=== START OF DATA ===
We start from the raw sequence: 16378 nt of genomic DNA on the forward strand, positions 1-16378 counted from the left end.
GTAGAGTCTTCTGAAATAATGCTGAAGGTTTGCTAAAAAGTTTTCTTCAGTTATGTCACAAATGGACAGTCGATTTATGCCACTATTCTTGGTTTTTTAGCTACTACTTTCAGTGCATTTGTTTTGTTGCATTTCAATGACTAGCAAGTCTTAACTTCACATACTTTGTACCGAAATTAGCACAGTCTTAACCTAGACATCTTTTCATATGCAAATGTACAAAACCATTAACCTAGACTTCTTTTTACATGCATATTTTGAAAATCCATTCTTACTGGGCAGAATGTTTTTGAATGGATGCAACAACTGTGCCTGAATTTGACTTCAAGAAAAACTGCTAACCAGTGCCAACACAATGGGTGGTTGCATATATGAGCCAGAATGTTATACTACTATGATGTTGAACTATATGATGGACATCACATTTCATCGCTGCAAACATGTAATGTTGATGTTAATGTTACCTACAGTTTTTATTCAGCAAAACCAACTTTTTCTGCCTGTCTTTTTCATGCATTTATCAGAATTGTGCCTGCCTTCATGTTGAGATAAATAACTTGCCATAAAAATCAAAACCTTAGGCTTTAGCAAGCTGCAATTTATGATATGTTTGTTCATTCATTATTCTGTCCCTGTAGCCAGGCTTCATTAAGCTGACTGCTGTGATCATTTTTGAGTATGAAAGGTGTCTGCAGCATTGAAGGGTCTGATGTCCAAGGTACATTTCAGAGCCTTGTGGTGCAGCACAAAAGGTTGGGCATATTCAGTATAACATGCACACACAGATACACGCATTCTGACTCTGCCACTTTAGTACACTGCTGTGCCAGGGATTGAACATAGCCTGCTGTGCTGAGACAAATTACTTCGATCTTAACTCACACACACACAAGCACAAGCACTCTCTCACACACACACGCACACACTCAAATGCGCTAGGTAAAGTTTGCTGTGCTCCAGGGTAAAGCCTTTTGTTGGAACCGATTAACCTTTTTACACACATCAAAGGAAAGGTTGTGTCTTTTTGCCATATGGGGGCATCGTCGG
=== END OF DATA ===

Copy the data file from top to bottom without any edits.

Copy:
We start from the raw sequence: 16378 nt of genomic DNA on the forward strand, positions 1-16378 counted from the left end.
GTAGAGTCTTCTGAAATAATGCTGAAGGTTTGCTAAAAAGTTTTCTTCAGTTATGTCACAAATGGACAGTCGATTTATGCCACTATTCTTGGTTTTTTAGCTACTACTTTCAGTGCATTTGTTTTGTTGCATTTCAATGACTAGCAAGTCTTAACTTCACATACTTTGTACCGAAATTAGCACAGTCTTAACCTAGACATCTTTTCATATGCAAATGTACAAAACCATTAACCTAGACTTCTTTTTACATGCATATTTTGAAAATCCATTCTTACTGGGCAGAATGTTTTTGAATGGATGCAACAACTGTGCCTGAATTTGACTTCAAGAAAAACTGCTAACCAGTGCCAACACAATGGGTGGTTGCATATATGAGCCAGAATGTTATACTACTATGATGTTGAACTATATGATGGACATCACATTTCATCGCTGCAAACATGTAATGTTGATGTTAATGTTACCTACAGTTTTTATTCAGCAAAACCAACTTTTTCTGCCTGTCTTTTTCATGCATTTATCAGAATTGTGCCTGCCTTCATGTTGAGATAAATAACTTGCCATAAAAATCAAAACCTTAGGCTTTAGCAAGCTGCAATTTATGATATGTTTGTTCATTCATTATTCTGTCCCTGTAGCCAGGCTTCATTAAGCTGACTGCTGTGATCATTTTTGAGTATGAAAGGTGTCTGCAGCATTGAAGGGTCTGATGTCCAAGGTACATTTCAGAGCCTTGTGGTGCAGCACAAAAGGTTGGGCATATTCAGTATAACATGCACACACAGATACACGCATTCTGACTCTGCCACTTTAGTACACTGCTGTGCCAGGGATTGAACATAGCCTGCTGTGCTGAGACAAATTACTTCGATCTTAACTCACACACACACAAGCACAAGCACTCTCTCACACACACACGCACACACTCAAATGCGCTAGGTAAAGTTTGCTGTGCTCCAGGGTAAAGCCTTTTGTTGGAACCGATTAACCTTTTTACACACATCAAAGGAAAGGTTGTGTCTTTTTGCCATATGGGGGCATCGTCGG